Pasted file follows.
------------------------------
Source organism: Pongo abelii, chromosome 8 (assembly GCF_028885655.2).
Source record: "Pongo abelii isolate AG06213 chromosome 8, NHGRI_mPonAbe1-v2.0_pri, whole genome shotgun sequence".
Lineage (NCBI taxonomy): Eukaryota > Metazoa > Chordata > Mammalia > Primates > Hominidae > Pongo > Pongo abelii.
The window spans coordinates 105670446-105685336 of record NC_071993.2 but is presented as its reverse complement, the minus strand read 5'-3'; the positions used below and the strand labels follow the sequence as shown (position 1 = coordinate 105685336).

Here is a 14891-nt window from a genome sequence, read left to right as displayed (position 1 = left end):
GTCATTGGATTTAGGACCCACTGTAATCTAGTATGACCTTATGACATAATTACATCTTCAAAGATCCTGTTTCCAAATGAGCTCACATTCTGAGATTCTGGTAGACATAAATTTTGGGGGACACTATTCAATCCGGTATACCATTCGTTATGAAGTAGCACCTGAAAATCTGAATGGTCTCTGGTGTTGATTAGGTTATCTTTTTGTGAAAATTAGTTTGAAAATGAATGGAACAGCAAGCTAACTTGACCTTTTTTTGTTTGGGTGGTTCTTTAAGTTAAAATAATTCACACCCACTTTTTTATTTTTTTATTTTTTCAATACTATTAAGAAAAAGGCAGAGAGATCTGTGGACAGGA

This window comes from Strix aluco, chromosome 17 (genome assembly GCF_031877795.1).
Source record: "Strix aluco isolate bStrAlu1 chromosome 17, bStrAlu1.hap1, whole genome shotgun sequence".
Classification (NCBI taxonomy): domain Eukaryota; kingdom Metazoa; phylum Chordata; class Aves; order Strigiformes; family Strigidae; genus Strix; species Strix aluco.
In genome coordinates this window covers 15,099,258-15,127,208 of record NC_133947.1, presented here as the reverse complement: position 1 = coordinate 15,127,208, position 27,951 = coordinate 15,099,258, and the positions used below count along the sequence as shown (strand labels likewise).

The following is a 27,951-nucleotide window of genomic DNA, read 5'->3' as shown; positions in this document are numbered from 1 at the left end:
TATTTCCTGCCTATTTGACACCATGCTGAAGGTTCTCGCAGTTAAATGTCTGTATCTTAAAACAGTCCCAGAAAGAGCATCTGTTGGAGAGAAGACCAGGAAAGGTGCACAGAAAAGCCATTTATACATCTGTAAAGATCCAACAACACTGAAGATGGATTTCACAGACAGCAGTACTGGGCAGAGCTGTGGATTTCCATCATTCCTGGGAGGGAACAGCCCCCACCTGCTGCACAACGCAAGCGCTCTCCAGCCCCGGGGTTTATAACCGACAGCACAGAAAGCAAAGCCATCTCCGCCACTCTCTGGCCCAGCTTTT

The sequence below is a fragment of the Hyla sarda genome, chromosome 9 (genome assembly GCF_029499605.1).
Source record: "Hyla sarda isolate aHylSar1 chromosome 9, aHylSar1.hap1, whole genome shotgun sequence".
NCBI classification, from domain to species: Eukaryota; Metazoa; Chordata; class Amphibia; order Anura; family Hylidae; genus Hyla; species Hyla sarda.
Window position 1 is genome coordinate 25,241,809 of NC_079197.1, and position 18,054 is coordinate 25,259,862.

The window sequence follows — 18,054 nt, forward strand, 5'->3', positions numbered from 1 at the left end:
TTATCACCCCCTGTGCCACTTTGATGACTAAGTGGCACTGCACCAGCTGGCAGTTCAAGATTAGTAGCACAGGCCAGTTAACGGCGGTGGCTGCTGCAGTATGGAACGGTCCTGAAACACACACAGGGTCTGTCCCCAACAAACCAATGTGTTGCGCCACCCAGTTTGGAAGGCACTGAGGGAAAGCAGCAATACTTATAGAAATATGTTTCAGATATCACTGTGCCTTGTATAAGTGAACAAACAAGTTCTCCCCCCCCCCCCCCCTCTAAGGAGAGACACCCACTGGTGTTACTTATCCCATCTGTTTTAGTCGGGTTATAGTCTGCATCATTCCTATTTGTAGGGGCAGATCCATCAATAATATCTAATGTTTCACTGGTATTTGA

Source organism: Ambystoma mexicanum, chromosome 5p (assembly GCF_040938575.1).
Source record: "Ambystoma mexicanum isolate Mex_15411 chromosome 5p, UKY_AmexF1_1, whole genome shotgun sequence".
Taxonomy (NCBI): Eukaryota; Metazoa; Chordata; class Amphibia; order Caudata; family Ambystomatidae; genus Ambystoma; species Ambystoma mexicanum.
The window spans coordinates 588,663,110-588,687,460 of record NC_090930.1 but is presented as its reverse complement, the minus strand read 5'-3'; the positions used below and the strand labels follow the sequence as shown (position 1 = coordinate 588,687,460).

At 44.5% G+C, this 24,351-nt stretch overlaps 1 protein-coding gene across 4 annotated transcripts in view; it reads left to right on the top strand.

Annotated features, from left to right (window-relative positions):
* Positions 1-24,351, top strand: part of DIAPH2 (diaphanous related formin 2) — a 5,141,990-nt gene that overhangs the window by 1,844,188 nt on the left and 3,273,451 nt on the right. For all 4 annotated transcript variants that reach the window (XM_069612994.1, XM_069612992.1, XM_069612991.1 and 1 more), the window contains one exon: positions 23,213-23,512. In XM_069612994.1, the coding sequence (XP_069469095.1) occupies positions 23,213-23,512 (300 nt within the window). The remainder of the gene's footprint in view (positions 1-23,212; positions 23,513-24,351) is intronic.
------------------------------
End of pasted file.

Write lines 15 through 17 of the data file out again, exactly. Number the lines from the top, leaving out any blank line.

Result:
NCBI classification, from domain to species: Eukaryota; Metazoa; Chordata; class Amphibia; order Anura; family Hylidae; genus Hyla; species Hyla sarda.
Window position 1 is genome coordinate 25,241,809 of NC_079197.1, and position 18,054 is coordinate 25,259,862.

The window sequence follows — 18,054 nt, forward strand, 5'->3', positions numbered from 1 at the left end: